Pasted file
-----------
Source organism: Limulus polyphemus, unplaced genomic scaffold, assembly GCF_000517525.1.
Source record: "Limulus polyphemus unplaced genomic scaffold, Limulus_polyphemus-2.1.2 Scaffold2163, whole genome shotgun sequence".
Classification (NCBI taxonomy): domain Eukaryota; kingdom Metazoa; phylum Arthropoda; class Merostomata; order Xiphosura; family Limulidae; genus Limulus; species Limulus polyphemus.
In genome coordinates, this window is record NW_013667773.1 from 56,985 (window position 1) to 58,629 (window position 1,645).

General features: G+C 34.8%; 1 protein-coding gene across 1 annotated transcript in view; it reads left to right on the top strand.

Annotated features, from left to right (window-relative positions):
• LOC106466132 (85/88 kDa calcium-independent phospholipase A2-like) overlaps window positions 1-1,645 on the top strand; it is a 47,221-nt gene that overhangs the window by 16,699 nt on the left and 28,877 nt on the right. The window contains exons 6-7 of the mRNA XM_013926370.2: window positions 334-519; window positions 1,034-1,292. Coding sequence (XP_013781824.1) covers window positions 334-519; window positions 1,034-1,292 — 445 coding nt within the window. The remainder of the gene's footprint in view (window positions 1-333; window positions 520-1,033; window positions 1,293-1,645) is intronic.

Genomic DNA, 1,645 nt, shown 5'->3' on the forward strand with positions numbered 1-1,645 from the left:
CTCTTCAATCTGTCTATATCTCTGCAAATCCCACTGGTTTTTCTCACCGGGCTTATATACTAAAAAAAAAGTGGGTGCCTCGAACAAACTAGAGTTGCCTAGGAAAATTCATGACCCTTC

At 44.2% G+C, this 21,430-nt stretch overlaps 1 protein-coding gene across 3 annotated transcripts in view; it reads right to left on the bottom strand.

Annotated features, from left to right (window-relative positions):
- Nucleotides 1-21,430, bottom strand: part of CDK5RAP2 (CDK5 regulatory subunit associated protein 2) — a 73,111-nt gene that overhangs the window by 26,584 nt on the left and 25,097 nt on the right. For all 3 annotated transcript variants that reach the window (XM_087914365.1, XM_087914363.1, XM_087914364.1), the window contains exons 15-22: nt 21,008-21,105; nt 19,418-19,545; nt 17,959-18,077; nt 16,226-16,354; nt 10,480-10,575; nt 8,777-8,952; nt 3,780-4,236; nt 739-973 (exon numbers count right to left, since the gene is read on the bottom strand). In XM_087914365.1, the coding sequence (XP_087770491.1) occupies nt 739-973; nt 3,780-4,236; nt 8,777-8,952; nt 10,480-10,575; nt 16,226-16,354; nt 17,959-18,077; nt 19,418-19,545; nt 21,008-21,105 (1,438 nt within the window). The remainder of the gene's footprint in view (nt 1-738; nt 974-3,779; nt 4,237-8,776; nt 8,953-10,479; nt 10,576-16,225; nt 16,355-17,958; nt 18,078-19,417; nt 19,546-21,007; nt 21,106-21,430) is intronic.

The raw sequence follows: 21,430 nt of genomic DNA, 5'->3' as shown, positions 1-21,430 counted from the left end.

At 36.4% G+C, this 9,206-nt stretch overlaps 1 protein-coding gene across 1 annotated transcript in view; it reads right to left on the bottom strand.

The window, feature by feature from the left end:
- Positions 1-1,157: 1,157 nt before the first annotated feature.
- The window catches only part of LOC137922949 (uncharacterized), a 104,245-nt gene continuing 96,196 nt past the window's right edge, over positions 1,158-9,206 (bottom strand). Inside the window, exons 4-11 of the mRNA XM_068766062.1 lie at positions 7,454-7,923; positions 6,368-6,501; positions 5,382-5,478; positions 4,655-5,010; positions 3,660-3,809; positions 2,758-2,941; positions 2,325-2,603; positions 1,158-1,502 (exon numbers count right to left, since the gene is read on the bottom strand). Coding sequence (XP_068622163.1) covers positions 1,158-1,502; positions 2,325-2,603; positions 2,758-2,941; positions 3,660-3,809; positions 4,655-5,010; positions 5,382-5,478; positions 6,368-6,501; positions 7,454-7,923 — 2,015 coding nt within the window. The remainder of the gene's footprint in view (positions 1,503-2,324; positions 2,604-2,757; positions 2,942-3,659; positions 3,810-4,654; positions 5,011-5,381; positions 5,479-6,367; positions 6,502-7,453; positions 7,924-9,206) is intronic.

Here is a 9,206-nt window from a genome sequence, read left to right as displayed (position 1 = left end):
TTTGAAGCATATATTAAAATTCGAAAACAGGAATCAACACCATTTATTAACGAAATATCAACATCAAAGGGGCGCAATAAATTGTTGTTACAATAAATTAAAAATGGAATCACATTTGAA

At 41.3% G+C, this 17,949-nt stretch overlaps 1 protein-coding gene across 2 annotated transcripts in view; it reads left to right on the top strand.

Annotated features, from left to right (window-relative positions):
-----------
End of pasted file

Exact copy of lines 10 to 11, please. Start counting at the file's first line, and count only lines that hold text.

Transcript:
At 44.2% G+C, this 21,430-nt stretch overlaps 1 protein-coding gene across 3 annotated transcripts in view; it reads right to left on the bottom strand.

Annotated features, from left to right (window-relative positions):